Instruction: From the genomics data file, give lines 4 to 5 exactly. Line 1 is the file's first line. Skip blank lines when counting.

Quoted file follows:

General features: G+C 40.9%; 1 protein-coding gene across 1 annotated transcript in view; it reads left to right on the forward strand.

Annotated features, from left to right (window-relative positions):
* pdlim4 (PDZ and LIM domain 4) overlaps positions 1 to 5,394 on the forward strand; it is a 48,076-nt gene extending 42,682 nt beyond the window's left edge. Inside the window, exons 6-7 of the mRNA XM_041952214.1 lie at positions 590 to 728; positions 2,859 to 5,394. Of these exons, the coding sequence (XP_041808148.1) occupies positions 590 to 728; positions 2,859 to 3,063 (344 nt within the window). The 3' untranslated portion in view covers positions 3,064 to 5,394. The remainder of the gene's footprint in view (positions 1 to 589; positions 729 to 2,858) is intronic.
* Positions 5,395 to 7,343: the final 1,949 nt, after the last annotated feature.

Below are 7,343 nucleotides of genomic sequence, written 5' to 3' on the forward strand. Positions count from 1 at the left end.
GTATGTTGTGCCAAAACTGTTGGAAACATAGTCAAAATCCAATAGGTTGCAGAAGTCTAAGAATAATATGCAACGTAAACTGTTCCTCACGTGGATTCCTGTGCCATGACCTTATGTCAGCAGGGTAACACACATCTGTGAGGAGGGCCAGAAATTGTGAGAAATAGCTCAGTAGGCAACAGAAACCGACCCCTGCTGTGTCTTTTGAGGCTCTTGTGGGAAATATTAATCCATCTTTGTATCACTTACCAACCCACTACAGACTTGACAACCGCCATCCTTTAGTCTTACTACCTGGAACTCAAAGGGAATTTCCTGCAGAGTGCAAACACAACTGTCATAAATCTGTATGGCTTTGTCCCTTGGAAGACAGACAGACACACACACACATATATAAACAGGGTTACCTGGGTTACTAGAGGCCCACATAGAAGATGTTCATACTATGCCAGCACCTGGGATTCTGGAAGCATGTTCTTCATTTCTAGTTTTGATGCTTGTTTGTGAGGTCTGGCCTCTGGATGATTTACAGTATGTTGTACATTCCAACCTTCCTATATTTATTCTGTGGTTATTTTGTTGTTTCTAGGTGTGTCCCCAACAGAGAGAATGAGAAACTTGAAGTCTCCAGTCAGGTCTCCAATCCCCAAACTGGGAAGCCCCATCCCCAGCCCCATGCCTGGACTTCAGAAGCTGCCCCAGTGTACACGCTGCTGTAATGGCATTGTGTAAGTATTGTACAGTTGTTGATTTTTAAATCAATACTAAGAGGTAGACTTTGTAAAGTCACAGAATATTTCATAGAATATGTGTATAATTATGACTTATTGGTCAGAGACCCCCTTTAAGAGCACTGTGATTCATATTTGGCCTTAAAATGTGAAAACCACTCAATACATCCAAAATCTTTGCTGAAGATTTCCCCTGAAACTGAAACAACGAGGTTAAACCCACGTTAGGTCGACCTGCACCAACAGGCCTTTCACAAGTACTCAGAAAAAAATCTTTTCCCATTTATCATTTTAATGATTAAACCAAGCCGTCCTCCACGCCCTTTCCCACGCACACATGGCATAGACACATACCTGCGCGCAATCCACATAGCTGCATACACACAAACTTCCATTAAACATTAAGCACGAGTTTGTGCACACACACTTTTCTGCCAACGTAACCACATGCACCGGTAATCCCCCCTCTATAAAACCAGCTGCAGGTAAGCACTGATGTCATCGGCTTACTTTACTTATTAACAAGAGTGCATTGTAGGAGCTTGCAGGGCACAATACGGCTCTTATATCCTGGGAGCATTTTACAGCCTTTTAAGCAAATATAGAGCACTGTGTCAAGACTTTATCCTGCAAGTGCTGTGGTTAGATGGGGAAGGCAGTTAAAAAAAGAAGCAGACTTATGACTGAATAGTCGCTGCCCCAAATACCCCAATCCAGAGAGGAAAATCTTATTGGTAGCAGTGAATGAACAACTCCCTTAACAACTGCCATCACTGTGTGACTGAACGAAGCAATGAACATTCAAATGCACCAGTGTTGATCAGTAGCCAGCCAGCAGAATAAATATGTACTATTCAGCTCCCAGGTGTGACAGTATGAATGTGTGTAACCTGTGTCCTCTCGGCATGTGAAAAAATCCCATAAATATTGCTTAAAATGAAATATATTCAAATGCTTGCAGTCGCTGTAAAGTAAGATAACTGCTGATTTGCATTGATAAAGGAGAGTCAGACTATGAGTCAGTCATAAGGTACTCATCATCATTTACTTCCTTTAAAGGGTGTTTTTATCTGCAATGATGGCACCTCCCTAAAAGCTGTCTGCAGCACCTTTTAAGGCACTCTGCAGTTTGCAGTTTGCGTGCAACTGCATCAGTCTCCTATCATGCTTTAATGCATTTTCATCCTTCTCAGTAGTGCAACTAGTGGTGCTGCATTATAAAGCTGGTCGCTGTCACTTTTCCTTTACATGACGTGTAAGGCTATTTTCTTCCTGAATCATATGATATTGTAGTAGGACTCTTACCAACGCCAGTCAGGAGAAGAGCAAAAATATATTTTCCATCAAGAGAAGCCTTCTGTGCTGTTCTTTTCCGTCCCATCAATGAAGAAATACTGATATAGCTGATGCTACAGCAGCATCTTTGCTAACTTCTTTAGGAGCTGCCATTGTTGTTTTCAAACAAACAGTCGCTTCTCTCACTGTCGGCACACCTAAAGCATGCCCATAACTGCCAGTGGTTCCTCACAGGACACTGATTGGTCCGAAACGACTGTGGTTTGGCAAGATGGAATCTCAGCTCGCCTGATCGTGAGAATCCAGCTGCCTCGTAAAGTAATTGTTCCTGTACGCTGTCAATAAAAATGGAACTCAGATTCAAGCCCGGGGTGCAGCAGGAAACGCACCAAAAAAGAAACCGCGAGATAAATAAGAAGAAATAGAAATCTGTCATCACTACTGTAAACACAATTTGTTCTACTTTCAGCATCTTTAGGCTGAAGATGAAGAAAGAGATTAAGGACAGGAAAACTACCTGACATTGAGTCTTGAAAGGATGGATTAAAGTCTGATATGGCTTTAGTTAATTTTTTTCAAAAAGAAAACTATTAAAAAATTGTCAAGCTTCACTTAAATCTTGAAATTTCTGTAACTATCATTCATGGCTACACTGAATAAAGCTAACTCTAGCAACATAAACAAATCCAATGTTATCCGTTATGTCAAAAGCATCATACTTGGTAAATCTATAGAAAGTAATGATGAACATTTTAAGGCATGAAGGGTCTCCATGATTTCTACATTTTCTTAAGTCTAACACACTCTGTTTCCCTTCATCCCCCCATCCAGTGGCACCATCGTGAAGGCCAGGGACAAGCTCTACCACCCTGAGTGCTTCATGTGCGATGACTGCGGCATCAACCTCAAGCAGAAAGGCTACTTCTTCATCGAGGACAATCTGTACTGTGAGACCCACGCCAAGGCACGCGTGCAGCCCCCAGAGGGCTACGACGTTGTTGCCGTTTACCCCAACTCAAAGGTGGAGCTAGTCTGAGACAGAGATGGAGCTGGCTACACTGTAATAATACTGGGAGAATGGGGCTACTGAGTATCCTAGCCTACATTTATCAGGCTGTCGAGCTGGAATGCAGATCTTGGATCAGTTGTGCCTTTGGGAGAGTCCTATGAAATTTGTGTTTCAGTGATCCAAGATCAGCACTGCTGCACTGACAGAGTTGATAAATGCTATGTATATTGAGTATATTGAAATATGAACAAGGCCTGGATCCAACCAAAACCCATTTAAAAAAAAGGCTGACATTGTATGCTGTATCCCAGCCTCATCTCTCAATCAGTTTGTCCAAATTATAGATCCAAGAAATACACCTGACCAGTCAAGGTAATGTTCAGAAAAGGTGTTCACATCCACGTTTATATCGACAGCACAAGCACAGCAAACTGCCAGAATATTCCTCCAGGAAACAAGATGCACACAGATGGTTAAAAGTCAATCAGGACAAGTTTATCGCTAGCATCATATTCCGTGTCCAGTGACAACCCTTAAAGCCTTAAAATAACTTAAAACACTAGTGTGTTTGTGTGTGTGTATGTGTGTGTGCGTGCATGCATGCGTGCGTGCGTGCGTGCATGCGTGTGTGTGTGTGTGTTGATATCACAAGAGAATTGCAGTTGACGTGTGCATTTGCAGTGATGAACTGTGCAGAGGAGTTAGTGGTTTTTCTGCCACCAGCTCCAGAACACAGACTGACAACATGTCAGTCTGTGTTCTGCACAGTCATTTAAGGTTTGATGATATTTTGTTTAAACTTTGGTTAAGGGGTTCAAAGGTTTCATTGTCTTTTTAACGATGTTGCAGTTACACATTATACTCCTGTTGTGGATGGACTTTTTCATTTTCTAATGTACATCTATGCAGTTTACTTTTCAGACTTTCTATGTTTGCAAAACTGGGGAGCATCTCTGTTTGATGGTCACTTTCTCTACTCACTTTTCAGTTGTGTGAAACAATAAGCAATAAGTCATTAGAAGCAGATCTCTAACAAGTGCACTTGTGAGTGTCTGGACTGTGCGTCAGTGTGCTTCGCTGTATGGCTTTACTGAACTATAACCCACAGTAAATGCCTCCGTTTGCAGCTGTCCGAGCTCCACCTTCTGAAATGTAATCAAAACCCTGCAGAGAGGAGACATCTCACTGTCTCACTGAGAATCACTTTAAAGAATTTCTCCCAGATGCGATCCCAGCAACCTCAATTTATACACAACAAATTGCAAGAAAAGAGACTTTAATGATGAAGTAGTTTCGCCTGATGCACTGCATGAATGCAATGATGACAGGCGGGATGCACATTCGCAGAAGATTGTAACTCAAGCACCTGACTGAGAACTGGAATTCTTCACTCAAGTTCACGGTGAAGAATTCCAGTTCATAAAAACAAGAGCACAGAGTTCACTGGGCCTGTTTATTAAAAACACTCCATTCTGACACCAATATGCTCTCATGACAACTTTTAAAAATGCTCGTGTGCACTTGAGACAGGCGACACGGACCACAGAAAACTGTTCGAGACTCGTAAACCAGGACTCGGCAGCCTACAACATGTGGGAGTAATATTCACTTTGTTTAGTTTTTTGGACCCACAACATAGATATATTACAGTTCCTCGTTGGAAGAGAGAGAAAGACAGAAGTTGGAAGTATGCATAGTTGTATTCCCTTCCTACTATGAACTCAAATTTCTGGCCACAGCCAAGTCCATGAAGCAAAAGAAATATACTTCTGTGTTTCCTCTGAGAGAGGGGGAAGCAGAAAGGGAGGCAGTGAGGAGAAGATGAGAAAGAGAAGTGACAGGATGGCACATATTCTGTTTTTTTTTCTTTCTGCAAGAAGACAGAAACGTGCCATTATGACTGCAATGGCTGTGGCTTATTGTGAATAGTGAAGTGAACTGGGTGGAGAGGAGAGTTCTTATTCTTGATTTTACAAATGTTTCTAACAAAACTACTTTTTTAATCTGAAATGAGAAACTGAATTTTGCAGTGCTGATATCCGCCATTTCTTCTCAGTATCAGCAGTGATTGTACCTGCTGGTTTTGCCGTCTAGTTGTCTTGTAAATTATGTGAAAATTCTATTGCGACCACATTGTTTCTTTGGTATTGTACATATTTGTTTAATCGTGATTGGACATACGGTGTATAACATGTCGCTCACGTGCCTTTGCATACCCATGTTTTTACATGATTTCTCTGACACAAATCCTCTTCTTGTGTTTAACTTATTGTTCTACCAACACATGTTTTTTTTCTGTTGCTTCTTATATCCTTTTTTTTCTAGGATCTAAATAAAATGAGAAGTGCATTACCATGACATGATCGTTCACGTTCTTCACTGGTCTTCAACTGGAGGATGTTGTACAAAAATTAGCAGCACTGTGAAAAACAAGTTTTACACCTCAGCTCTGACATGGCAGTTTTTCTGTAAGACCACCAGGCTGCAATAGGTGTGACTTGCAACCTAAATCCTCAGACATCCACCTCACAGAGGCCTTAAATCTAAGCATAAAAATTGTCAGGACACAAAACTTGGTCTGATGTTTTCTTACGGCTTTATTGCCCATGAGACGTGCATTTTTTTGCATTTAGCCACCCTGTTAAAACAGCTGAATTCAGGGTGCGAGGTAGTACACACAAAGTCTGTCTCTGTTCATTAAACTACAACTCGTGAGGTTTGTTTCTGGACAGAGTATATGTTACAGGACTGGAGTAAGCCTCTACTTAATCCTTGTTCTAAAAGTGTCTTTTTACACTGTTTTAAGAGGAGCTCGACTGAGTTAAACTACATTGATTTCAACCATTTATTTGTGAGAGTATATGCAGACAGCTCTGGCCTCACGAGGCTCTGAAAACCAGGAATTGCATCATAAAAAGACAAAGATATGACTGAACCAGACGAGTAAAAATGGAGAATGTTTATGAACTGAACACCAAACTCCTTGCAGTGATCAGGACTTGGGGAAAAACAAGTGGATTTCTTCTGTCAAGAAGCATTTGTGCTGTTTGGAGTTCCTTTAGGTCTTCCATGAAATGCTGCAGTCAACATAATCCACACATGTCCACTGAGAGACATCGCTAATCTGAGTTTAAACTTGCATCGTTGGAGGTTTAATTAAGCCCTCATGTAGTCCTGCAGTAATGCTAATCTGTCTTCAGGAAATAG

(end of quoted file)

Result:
* Positions 5,395 to 7,343: the final 1,949 nt, after the last annotated feature.

Below are 7,343 nucleotides of genomic sequence, written 5' to 3' on the forward strand. Positions count from 1 at the left end.